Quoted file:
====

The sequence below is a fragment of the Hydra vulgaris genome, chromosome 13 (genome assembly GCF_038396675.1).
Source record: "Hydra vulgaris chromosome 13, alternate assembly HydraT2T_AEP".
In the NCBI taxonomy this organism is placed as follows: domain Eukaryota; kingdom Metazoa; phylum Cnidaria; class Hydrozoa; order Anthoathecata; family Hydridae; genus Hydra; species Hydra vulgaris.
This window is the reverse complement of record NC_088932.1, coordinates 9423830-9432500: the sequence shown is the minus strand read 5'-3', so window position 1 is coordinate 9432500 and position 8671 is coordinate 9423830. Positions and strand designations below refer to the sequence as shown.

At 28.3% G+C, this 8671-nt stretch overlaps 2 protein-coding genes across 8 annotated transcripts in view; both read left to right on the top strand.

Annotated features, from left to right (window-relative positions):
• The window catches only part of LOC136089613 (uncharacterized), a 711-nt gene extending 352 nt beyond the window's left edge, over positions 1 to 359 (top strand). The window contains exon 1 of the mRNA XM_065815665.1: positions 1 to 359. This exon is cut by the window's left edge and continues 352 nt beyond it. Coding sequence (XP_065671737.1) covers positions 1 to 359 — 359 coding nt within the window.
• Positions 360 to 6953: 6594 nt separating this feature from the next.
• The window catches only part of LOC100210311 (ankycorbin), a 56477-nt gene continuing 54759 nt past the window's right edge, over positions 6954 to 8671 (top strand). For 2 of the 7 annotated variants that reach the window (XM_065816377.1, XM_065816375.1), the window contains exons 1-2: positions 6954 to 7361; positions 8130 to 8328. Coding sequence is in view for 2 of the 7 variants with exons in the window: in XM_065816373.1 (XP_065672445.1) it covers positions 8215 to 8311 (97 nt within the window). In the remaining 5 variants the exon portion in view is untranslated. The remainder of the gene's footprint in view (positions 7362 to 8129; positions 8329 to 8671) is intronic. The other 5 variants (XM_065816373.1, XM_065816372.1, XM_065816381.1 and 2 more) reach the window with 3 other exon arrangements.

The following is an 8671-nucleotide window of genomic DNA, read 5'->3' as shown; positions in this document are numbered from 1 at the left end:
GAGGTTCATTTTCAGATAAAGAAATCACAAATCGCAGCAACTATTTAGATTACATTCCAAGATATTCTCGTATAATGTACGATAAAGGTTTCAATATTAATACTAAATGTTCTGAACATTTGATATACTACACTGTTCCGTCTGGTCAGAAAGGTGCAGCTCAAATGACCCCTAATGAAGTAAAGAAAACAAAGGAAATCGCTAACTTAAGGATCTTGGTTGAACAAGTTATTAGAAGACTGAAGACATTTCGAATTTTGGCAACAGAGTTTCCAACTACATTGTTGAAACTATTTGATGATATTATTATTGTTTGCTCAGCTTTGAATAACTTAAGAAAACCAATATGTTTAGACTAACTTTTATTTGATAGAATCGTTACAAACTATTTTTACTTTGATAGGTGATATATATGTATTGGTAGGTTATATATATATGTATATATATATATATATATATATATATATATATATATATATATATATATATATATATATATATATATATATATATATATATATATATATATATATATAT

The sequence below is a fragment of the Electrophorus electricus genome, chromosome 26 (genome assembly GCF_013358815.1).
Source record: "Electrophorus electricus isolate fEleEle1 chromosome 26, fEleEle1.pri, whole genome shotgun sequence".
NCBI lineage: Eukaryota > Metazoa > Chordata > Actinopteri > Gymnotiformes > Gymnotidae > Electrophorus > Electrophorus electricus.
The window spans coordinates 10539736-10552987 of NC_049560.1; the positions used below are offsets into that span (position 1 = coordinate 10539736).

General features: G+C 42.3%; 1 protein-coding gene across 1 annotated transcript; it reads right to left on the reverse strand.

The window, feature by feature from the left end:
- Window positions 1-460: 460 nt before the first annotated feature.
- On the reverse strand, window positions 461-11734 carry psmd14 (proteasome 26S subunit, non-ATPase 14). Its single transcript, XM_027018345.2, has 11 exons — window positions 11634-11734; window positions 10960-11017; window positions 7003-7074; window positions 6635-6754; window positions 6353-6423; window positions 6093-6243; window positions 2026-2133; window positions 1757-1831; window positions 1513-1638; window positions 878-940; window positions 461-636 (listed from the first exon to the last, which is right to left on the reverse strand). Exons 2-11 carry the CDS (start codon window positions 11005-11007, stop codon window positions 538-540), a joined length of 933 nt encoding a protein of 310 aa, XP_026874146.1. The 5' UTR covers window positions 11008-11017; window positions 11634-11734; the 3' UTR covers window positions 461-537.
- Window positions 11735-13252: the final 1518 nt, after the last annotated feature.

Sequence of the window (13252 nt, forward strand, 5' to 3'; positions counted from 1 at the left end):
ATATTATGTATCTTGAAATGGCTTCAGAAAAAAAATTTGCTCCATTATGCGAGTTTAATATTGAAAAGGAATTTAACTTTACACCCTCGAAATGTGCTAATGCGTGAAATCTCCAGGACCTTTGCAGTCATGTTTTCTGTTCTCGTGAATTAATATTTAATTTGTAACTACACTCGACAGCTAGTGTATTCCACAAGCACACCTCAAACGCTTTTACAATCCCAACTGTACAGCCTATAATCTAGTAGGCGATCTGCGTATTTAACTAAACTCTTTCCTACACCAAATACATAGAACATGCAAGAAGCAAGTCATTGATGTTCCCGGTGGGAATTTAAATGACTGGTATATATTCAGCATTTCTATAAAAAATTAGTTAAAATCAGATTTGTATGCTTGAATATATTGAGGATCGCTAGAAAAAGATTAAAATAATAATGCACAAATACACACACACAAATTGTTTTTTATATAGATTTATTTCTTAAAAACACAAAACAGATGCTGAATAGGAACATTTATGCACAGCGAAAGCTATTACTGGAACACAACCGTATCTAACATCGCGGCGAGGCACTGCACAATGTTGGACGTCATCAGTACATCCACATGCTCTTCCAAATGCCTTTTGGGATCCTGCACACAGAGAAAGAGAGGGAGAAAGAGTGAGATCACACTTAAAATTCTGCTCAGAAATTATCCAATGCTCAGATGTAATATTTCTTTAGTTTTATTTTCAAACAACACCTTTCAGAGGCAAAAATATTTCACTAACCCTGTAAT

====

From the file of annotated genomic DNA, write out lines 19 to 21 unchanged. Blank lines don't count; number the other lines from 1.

- On the reverse strand, window positions 461-11734 carry psmd14 (proteasome 26S subunit, non-ATPase 14). Its single transcript, XM_027018345.2, has 11 exons — window positions 11634-11734; window positions 10960-11017; window positions 7003-7074; window positions 6635-6754; window positions 6353-6423; window positions 6093-6243; window positions 2026-2133; window positions 1757-1831; window positions 1513-1638; window positions 878-940; window positions 461-636 (listed from the first exon to the last, which is right to left on the reverse strand). Exons 2-11 carry the CDS (start codon window positions 11005-11007, stop codon window positions 538-540), a joined length of 933 nt encoding a protein of 310 aa, XP_026874146.1. The 5' UTR covers window positions 11008-11017; window positions 11634-11734; the 3' UTR covers window positions 461-537.
- Window positions 11735-13252: the final 1518 nt, after the last annotated feature.

Sequence of the window (13252 nt, forward strand, 5' to 3'; positions counted from 1 at the left end):